J Clin Aesthet Dermatol. 2020;13(5):48–53
by Paul Macklis, MS; Kevin Adams, BA; Jessica Kaffenberger, MD; Purnima Kumar, BDS MS PhD; Andrew Krispinsky, MD; and Benjamin Kaffenberger, MD
Mr. Macklis is with the Ohio State University College of Medicine in Columbus, Ohio. Mr. Adams with with the University of Toledo College of Medicine in Toledo, Ohio. Dr. Kumar is with the Division of Periodontology at the Ohio State University College of Dentistry in Columbus, Ohio. Drs. J. Kaffenberger, Krispinsky, and B. Kaffenberger are with Ohio State University Wexner Medical Center in Columbus, Ohio.
FUNDING: This work was supported in part by the OSU College of Medicine Bennett research scholarship
DISCLOSURES: The authors have no conlflicts of interest relevant to the content of this article.
ABSTRACT: Objective. Oral health and mucocutaneous inflammation might play an important role in the etiopathogenesis of many skin diseases, especially those that also involve the oral mucosa. This review examines the relationship between skin conditions and various oral health metrics to better understand how oral diseases, especially periodontitis, might influence the development or prognosis of several conditions, including aphthous stomatitis, atopic dermatitis, lichen planus, pemphigus, pemphigoid, and psoriasis.
Methods. Using the PubMed search engine between Summer 2017 and Summer 2018, searches were performed for: oral health OR oral hygiene AND psoriasis, eczema, dermatitis, hidradenitis suppurativa, acne inversa, pyoderma gangrenosum, Sweet’s syndrome, neutrophilic dermatosis, subcorneal pustular dermatosis, hives, urticaria, cutaneous lupus, pemphigoid, pemphigus, or lichen planus OR aphthous stomatitis. The abstract of articles written in English were reviewed by the investigators and selected for inclusion if the study involved a correlation between oral health/hygiene and skin disease. After studies were included, the references were reviewed for additional relevant studies. Diseases listed in the search terms that were not ultimately discussed in this review did not produce any articles of relevance.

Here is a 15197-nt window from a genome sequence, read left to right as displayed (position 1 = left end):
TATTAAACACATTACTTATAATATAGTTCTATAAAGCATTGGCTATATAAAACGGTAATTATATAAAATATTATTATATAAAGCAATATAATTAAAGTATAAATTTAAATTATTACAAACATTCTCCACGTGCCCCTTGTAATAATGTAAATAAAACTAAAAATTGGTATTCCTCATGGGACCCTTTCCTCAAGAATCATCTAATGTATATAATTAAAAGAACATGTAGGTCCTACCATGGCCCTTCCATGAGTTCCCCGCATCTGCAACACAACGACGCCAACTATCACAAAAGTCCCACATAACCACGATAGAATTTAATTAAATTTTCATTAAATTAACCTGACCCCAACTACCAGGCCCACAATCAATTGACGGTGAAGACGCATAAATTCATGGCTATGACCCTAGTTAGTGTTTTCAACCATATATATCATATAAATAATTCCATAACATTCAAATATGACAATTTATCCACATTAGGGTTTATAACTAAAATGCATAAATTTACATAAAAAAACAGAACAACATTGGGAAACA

Results. Aphthous stomatitis is correlated with poor periodontal health and greater plaque accumulation. Atopic dermatitis shows an association with gingivitis, toothaches, and oral infections. Heavier enamel plaque burden and reduced oral care are implicated in the exacerbation of lichen planus. Mucous membrane pemphigoid and pemphigus are intimately influenced by oral health, underscoring the important role of good oral health and hygiene. Psoriasis presents a strong connection with oral streptococcal bacterial burden, has been shown to be improved or even cured with tonsillectomy, and has treatment outcomes that are generally associated with periodontal disease.
Conclusion. Comorbid disease associations are frequently being reported in dermatology, spurring collaboration between multiple specialists and dermatologists. This review emphasizes a need for closer collaboration between dermatologists and dentists to treat several common skin diseases.
Keywords: Oral hygiene, oral health, aphthous stomatitis, dermatitis, eczema, lichen planus, pemphigoid, pemphigus, psoriasis
Periodontitis is an infectious disease caused by dysbiotic microbial communities in the subgingival sulcus, leading to the destruction of structures that anchor the tooth to the jawbone and subsequent loss of the tooth or teeth. The subgingival sulcus is a physiological space between the tooth and the surrounding gingiva containing nearly 10 million organisms, representing 70 to 150 different species in each individual.2 Changes in this environment can lead to dysbiosis in the indigenous microbiome, reducing the abundance of the commensal population and creating a pathogen-rich ecosystem.3 The florid immune-inflammatory response to this pathogenic colonization leads to the destruction of the attachment between the tooth and the gingiva, along with the loss of structures that support and sustain the tooth. Together, these two events result in a deepening of the gingival sulcus, which provides an ideal environment for anaerobe colonization, including many organisms that are pathogenic.4 The diseased periodontal pocket also contains significant levels of inflammatory mediators, including tumor necrosis factor alpha (TNF-?), interleukin (IL)-1, IL-2, and IL-8, and prostaglandins (PGEs), which can be released into the circulation from the diseased periodontium and can contribute to systemic inflammation.5